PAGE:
“oh my wheelchair? Great question! I have a disability that   (very basic explanation)     so it’s safer and faster for me to use a wheelchair sometimes. It’s just how I help my body be at its best!”

Okay I studied sociolinguistics in college so here’s my geeky little break-down:

  • oh my wheelchair?” ← gives a nice nonchalant “oh this old thing” vibe and sends the message that it’s okay and normal to talk about wheelchairs.
  • great question!” ← teaches the child that disability is not shameful
  • I have a disability that ___” ← addresses the taboo right away, deflating any tension, awkwardness, and curiosity in the rest of the conversation. Suddenly you have all the power here, since there’s no secret anymore.
  • so it’s safer and faster for me to use a wheelchair” ← emphasizes the positive attributes of assistive devices. You could also say “it helps me do everything I want to do” or “my wheels are faster than my feet” or whatever you want. Again, simplicity works for you in this.
  • It’s just how I help my body be at its best!” ← hopefully kids are already getting some messaging about taking care of their bodies: brushing their teeth, eating a snack, sleeping enough, etc. This line should be relatable to them and also caps the conversation in a helpful way: it’s almost like saying “this is just how it is” and creates a sense of gentle, positive closure.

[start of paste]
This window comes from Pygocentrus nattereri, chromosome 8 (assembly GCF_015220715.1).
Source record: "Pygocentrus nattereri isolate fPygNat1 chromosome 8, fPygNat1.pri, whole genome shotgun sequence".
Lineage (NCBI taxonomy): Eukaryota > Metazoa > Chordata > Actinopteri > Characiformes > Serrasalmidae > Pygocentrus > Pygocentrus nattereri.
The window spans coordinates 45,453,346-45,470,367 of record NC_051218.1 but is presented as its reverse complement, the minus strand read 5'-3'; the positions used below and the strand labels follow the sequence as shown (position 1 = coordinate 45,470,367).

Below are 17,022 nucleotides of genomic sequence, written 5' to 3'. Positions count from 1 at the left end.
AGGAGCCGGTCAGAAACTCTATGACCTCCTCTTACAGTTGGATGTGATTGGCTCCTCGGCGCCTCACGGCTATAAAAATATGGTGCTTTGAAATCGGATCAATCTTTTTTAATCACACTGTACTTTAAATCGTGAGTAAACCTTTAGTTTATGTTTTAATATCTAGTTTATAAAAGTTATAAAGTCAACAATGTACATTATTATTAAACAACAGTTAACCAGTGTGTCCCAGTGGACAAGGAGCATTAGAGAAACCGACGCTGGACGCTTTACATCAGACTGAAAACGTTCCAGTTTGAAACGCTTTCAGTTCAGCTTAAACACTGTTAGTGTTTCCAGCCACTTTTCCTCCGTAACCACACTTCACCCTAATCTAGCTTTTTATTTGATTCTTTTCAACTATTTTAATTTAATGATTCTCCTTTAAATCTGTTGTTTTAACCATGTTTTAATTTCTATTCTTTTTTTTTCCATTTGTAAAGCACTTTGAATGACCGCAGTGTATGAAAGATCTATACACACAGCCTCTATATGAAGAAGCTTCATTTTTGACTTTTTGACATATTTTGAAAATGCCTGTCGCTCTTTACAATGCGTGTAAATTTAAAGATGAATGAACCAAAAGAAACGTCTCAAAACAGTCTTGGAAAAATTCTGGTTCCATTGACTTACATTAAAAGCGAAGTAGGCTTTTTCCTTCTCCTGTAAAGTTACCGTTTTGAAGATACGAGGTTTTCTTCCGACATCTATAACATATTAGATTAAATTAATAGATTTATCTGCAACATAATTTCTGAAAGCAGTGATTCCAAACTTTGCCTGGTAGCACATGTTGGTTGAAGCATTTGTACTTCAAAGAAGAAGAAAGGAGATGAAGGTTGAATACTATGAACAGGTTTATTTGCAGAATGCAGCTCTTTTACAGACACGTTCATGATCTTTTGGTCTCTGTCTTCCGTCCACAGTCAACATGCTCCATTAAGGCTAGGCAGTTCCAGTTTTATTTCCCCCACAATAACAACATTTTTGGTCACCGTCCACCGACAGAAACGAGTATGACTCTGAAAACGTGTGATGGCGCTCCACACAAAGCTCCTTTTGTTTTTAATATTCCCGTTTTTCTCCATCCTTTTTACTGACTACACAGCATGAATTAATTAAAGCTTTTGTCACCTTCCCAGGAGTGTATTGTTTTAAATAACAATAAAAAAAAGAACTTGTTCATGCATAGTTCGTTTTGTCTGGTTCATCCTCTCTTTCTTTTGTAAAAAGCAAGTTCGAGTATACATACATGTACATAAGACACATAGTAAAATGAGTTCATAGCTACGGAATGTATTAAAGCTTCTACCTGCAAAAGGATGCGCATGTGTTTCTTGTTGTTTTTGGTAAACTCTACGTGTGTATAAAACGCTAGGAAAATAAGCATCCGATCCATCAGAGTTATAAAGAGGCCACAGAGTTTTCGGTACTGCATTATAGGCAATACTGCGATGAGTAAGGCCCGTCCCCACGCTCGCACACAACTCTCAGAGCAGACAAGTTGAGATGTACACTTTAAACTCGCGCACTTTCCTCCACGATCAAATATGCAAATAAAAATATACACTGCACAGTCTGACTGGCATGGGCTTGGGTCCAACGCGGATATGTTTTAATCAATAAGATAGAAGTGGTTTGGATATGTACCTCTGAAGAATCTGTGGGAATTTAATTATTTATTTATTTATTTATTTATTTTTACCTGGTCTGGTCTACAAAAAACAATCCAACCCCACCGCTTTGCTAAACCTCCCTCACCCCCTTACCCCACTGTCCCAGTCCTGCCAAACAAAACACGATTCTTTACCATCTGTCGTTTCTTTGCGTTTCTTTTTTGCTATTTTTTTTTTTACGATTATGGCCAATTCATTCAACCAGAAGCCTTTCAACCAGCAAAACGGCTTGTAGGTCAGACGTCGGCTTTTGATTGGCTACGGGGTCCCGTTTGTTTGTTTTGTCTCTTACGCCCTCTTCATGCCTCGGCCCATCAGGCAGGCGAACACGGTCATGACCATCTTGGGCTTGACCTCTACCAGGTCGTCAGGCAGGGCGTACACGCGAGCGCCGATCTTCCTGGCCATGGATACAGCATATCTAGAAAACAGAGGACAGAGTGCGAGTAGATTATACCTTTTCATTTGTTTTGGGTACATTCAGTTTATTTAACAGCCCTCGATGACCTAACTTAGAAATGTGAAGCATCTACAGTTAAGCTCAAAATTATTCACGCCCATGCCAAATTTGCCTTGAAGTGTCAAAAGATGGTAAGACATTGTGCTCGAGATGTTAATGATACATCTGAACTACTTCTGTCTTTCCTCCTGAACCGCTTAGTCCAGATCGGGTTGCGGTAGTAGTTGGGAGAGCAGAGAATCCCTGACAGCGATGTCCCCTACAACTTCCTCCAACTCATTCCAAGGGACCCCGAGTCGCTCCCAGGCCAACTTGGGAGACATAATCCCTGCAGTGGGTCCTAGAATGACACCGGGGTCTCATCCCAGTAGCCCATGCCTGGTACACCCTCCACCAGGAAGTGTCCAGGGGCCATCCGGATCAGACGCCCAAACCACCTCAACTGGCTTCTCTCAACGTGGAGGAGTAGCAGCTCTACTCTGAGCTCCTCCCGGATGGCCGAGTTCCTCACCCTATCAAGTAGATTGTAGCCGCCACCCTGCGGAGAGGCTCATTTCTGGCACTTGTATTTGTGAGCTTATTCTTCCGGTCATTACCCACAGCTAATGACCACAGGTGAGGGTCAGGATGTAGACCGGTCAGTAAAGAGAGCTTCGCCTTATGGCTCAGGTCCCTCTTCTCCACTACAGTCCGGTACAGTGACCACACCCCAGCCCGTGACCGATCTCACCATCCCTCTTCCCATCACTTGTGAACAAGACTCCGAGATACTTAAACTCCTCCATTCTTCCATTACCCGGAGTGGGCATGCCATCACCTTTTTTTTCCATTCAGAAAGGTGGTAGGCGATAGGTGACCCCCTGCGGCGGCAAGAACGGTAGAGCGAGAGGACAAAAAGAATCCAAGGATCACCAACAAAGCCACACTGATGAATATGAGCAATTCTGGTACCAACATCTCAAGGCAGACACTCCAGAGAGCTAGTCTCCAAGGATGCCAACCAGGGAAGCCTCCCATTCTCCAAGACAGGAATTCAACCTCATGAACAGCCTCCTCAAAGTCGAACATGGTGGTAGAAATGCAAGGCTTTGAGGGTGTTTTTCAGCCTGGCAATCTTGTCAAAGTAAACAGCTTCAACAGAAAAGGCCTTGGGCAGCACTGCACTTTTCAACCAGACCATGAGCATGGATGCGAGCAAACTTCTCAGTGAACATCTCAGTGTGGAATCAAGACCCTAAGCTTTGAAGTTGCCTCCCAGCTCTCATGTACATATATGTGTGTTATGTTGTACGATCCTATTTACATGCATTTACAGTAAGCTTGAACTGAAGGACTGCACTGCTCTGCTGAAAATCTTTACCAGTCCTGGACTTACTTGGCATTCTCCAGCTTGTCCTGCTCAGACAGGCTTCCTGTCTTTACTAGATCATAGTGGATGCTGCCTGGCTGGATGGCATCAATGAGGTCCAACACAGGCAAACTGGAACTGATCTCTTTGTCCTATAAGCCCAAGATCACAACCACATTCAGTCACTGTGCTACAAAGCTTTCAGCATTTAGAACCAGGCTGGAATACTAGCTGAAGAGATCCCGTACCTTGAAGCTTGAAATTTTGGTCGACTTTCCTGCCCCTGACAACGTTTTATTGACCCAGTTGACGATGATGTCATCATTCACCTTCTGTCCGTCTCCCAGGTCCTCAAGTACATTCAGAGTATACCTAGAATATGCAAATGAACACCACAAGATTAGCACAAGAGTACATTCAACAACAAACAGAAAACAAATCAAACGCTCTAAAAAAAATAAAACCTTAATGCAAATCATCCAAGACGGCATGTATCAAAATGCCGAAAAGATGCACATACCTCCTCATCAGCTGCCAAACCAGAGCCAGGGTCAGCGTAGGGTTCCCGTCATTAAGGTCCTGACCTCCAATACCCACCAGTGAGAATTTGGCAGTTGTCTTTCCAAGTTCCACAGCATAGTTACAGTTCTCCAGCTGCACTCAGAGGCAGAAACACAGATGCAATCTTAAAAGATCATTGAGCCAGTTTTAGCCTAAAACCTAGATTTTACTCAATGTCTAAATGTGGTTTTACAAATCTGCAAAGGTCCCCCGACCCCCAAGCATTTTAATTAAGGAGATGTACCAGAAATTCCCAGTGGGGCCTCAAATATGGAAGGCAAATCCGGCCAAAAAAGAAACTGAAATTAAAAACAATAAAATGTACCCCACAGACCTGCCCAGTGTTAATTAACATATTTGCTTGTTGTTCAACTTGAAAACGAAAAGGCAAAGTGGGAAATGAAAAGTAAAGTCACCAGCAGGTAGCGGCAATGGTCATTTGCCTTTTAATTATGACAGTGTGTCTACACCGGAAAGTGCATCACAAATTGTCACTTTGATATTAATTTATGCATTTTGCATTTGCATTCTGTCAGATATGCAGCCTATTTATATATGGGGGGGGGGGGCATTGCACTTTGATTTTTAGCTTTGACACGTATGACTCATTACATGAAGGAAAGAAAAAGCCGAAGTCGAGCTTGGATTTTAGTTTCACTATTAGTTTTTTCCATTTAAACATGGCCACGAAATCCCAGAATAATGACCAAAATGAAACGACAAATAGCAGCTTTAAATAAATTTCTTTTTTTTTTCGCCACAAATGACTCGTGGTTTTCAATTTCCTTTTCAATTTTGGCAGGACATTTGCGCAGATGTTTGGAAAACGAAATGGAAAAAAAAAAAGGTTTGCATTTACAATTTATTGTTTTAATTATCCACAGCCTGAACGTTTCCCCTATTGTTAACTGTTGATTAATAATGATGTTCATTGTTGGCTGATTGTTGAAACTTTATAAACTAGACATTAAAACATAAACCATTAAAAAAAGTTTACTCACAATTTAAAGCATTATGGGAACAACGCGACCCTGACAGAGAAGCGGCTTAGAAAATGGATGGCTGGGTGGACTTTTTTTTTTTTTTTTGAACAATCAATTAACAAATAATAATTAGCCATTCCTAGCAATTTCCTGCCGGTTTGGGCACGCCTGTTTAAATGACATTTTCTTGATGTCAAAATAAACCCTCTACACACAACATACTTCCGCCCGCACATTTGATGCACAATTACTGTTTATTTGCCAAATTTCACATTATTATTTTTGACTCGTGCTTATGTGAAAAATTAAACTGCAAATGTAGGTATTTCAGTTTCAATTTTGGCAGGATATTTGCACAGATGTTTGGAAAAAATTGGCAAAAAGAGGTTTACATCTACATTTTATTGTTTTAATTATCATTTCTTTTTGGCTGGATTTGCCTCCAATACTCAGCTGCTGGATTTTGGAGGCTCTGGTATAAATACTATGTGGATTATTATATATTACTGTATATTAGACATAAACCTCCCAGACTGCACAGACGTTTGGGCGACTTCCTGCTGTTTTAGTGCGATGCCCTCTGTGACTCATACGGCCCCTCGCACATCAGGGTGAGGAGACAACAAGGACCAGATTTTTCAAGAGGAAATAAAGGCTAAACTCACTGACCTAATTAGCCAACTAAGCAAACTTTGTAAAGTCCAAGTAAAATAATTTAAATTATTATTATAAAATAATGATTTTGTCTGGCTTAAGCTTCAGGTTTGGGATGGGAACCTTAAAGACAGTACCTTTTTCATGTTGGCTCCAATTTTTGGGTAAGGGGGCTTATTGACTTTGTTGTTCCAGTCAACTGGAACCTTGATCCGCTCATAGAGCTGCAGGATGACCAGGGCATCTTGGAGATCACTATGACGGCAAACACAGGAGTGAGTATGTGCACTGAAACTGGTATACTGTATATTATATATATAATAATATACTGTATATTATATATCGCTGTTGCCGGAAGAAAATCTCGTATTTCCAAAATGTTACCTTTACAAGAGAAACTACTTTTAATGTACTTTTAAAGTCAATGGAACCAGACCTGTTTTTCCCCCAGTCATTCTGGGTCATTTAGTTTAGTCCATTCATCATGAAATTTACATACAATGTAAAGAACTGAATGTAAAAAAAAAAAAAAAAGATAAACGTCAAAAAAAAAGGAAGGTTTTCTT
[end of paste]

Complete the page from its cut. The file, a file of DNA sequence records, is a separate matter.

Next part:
My personal opinion on the matter of disclosure is that the vast majority of kids don’t care at all about the fancy name of your disability. I don’t emphasize simplicity because I think kids need to be talked down to, I emphasize simplicity because it keeps the conversation clear, casual, and quick. In the adult world, disclosure is practically demanded of disabled people: even if they don’t ask, everyone wants to know what, exactly, is “wrong” with you. So my choice in not naming my specific disability in these conversations with kids is conscious and political. Not disclosing my diagnosis keeps our conversation out of the medical sphere (disabled people are so over-medicalized anyway) and gives us a chance to connect human-to-human. Some people feel that sharing a diagnosis will raise “awareness” for their illness or disability but I’m not sure that awareness is what I need from kids. I don’t need them to be aware that my bod has wonky collagen production, I need them to know how to interact with me respectfully. I’m not adamantly against specific diagnosis disclosure, (again, YOU GET TO CHOOSE what you say in these situations!) but I also don’t think it’s necessary or important and I think more often than not, it derails the conversation. Especially if you already didn’t have time for this to begin with. Guaranteed, a diagnosis disclosure will add time to this convo.